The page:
Ocwen Financial voluntarily agrees to pay the state of New York $150 million to settle claims of loan servicing malfeasance. Additionally, Ocwen founder and chairman of the board resigned as part of the settlement. Will the floodgates open for other states to bring suits against Ocwen? Against other default servicers?
A summary of the settlement is below:
Settlement Summary of Monetary Provisions
Ocwen will pay a civil monetary penalty of $100 million to the DFS by December 31, 2014, which will be used by the State of New York for housing, foreclosure relief and community redevelopment programs.Ocwen will also pay $50 million as restitution to current and former New York borrowers in the form of $10,000 to each borrower whose home was foreclosed upon by Ocwen between January 2009 and December 19, 2014, with the balance distributed equally among borrowers who had foreclosure actions filed, but not completed, by Ocwen between January 2009 and December 19, 2014.Settlement
Summary of Non-Monetary Provisions:
Borrower Assistance: Beginning 60 days after December 19, 2014, and for two years,
Provide upon request by a New York borrower a complete loan file at no cost to the borrower;
Provide every New York borrower who is denied a loan modification, short sale or deed-in-lieu of foreclosure with a detailed explanation of how this determination was reached;
Provide one free credit report per year, at Ocwen's expense, to any New York borrower on request if Ocwen made a negative report to any credit agency from January 1, 2010, and Ocwen will make staff available for borrowers to inquire about their credit reporting, dedicating resources necessary to investigate such inquiries and correct any errors.
The DFS will appoint an independent Operations Monitor to review and assess the adequacy and effectiveness of Ocwen's operations.
The Operations Monitor's term will extend for two years from its engagement, and the DFS may extend the engagement another 12 months at its sole discretion.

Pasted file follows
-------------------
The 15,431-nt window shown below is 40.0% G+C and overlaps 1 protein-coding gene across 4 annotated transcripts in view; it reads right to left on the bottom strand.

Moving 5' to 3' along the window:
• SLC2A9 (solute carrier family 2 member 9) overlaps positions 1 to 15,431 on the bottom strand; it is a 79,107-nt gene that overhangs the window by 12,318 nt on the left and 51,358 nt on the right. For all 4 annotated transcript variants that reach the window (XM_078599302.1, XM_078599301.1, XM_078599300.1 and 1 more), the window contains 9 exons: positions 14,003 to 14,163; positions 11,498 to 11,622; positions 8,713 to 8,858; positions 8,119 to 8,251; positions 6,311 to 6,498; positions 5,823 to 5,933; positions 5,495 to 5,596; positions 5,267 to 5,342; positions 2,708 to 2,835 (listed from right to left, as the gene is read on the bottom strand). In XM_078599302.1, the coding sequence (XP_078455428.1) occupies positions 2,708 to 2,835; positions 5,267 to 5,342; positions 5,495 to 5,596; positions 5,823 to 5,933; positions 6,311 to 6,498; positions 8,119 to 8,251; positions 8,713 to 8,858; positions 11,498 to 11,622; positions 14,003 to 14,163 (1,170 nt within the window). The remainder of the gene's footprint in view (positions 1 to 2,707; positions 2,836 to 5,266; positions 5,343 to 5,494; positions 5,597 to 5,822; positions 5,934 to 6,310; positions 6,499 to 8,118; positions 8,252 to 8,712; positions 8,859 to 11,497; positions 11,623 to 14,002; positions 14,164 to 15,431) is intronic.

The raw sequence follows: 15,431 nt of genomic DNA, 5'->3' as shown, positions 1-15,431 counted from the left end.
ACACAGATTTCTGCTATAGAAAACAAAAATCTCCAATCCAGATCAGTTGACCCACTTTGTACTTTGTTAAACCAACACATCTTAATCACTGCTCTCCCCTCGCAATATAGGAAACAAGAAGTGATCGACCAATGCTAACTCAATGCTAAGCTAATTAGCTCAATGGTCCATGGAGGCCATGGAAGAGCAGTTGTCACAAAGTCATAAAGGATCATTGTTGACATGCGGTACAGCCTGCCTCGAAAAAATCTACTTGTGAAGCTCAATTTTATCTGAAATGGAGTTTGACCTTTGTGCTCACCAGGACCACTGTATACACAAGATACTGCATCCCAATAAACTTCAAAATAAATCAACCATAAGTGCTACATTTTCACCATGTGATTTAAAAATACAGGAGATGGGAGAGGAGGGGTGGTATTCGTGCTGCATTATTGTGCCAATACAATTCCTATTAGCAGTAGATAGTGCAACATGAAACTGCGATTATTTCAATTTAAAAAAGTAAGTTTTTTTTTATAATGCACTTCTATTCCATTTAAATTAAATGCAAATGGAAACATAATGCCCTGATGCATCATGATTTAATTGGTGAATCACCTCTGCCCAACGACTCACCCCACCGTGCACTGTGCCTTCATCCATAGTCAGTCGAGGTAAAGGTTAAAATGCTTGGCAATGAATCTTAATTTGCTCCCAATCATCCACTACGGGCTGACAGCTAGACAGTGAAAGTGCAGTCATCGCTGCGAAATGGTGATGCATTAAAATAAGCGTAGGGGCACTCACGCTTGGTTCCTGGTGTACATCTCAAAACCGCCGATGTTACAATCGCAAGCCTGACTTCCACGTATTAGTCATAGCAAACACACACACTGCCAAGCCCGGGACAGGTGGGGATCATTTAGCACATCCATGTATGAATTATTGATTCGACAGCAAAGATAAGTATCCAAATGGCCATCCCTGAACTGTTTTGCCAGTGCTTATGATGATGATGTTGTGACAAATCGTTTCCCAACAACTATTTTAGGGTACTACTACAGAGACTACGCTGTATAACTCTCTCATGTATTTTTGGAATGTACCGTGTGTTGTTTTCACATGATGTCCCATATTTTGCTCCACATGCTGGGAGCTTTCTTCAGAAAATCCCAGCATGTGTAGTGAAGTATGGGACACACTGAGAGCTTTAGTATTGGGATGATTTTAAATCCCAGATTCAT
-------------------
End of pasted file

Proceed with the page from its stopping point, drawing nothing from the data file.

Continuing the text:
The Operations Monitor will recommend and oversee implementation of corrections and establish progress benchmarks when it identifies weaknesses.
The Operations Monitor will report periodically on its findings and progress. The currently existing monitor will remain in place for at least three months and then for a short transitional period to facilitate an effective transition to the Operations Monitor.
The Operations Monitor will review and approve Ocwen's benchmark pricing and performance studies semi-annually with respect to all fees or expenses charged to New York borrowers by any related party.
Ocwen will not share any common officers or employees with any related party and will not share risk, internal audit or vendor oversight functions with any related party.
Any Ocwen employee, officer or director owning more than $200,000 equity ownership in any related party will be recused from negotiating or voting to approve a transaction with the related party in which the employee, officer or director has such equity ownership, or any transaction that indirectly benefits such related party, if the transaction involves $120,000 or more in revenue or expense.
Ocwen will add two independent directors who will be appointed after consultation with the Monitor and who will not own equity in any related party. As of January 16, 2015, Bill Erbey will step down as an officer and director of Ocwen, as well as from the boards of Ocwen's related companies. The Operations Monitor will review Ocwen's current committees of the Board of Directors and will consult with the Board relating to the committees. This will include determining which decisions should be committed to independent directors' oversight, such as approval of transactions with related parties, transactions to acquire mortgage servicing rights, sub-servicing rights or otherwise to increase the number of serviced loans and new relationships with third-party vendors.The Board will work closely with the Operations Monitor to identify operations issues and ensure that they are addressed. The Board will consult with the Operations Monitor to determine whether any member of senior management should be terminated or whether additional officers should be retained to achieve the goals of complying with this Consent Order.
Ocwen may acquire MSRs upon (a) meeting benchmarks specified by the Operations Monitor relating to Ocwen's onboarding process for newly acquired MSRs and its ability to adequately service newly acquired MSRs and its existing loan portfolio, and (b) the DFS's approval, not to be unreasonably withheld.These benchmarks will address the compliance plan, a plan to resolve record-keeping and borrower communication issues, the reasonableness of fees and expenses in the servicing operations, development of risk controls for the onboarding process and development of a written onboarding plan assessing potential risks and deficiencies in the onboarding process.